Teeth two only in the fore part of the lower jaw.

H. bidens, Flem. Brit. An. p. 36. H. Butskopf, Lacep. CStac. p. 319: Bottle-nose Whale with two teeth, Hunter in Phil. Trans. 1787. pi. 19. Beaked Whale, Penn. Brit. Zool. vol. III. p. 59. pl. 5. f. 1. Two-toothed Cachalot, Sow. Brit. Misc. pl. 1.


Entire length from twenty to twenty-five feet.


Body elongated ; greatest circumference in the region of the pectoral fins: forehead high, very convex, rising suddenly from the snout; this last short and depressed, terminating in a kind of beak somewhat similar to that of the genus Delphinus: lower jaw rather longer and larger than the upper: teeth conical, and pointed; only two, situate in the fore part of the lower jaw; sometimes altogether wanting, or not appearing above the gums: palate studded with little horny eminences, considered by Cuvier as rudimentary vestiges of whalebone: eyes large, a little above the line of the lips: blow-hole crescent-shaped, with the horns of the crescent directed towards the tail: dorsal fin placed considerably beyond the middle of the body, but little elevated, lanceolate, pointed, inclining backwards: pectorals small, oval, in the same horizontal line with that of the mouth. Skin smooth and glossy, blackish lead-colour above, whitish underneath, the two colours mixing on the sides.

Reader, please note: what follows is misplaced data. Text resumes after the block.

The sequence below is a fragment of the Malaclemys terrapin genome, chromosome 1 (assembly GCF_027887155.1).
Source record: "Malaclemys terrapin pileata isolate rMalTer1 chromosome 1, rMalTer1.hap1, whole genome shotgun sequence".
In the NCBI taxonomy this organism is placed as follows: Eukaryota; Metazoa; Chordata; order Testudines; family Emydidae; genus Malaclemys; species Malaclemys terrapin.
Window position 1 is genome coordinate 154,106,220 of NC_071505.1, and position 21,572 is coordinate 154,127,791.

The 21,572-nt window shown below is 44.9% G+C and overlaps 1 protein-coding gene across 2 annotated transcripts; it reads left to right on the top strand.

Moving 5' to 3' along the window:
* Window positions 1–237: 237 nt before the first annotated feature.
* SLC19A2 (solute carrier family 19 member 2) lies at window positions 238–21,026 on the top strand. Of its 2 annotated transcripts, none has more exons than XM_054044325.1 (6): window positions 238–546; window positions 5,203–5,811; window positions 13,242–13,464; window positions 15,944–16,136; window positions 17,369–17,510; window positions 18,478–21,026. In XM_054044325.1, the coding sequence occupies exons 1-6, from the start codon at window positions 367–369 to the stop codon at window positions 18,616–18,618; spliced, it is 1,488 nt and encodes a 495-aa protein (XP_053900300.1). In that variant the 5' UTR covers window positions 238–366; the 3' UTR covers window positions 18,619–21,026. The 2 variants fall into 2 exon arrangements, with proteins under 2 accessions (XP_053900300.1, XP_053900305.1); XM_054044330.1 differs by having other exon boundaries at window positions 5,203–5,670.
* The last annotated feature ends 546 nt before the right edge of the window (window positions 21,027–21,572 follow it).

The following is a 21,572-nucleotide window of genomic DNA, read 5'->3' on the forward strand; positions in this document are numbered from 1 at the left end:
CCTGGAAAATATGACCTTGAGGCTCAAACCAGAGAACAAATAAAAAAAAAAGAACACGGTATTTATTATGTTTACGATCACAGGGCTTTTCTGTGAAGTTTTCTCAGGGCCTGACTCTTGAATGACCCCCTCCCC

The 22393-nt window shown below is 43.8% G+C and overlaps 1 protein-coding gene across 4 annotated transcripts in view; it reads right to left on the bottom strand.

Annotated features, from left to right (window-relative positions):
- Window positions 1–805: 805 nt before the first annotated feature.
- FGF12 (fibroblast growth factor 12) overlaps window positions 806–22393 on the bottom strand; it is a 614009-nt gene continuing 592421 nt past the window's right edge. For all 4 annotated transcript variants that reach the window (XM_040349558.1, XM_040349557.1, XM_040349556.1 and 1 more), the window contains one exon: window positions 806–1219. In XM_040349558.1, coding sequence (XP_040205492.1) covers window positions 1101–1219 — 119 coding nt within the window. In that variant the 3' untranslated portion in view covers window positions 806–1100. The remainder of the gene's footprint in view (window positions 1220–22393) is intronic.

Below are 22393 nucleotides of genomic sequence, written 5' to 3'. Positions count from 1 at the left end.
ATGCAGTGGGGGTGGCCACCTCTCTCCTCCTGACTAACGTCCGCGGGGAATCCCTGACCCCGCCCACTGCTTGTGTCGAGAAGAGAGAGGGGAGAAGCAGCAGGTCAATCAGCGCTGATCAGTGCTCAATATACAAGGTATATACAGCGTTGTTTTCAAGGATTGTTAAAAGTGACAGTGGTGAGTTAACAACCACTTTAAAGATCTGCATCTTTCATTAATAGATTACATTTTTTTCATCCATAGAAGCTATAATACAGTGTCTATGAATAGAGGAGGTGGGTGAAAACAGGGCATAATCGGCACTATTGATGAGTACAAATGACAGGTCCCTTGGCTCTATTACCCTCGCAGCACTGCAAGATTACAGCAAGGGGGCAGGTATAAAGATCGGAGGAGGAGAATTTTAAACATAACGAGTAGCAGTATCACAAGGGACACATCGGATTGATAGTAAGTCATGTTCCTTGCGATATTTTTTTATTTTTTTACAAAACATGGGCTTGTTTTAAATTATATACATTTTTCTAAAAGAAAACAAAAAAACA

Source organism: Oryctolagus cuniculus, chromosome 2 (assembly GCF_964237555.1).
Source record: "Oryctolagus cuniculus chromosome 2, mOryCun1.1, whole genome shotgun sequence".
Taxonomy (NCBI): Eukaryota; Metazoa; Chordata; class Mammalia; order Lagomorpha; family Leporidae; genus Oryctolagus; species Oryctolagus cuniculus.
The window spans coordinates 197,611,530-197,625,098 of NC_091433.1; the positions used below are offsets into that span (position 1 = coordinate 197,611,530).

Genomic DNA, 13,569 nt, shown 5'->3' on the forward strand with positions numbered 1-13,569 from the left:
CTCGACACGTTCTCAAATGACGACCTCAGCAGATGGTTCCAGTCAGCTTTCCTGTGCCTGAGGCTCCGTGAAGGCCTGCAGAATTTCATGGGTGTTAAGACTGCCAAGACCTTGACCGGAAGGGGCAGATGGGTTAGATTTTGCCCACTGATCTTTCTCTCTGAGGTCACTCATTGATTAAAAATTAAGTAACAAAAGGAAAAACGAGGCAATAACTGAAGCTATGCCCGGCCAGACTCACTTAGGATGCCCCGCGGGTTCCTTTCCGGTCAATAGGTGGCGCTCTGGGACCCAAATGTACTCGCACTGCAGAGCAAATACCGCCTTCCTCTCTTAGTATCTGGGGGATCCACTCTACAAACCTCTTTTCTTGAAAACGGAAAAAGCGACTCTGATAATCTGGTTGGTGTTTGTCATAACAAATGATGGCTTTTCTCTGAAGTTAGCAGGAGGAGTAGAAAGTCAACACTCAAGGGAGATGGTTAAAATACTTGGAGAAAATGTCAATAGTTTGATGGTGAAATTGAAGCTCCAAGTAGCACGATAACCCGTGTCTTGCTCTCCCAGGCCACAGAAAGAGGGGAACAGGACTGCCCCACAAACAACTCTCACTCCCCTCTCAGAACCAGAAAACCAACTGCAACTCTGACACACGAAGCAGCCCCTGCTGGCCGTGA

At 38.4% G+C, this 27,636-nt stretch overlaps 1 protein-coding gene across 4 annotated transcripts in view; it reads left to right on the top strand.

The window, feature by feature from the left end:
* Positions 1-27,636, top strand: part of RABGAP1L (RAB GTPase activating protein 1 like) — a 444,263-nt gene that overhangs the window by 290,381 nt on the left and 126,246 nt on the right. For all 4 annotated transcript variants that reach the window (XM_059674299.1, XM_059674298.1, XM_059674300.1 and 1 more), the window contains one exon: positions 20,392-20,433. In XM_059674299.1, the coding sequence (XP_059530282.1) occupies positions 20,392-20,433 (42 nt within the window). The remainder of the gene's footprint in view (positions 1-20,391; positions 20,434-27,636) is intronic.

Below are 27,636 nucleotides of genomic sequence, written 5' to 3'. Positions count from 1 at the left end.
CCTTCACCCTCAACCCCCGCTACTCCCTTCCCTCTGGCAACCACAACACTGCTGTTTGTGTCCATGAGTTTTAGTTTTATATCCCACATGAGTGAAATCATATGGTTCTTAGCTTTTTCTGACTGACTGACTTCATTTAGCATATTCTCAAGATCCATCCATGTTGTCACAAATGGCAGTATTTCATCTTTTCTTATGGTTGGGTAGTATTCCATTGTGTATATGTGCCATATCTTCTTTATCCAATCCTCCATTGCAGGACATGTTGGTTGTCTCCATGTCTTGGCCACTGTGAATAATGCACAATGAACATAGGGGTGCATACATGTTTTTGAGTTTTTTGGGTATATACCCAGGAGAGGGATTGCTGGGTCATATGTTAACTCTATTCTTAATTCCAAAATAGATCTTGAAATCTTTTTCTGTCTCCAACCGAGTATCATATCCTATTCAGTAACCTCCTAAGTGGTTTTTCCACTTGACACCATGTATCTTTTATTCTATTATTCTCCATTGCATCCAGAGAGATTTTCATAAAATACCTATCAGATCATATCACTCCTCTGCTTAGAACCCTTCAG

Occasionally met with on the British shores. Hunter's specimen was taken in the Thames above London Bridge in 1783. - Obs. This species has been unnecessarily split into several by many authors: it probably embraces all the following of Desmarest's " Mammalogie;" Delphinus Chemnitzianus D. Hunteri, D. edmtulus, D. Hyperoodon, and D. Sowerbyi.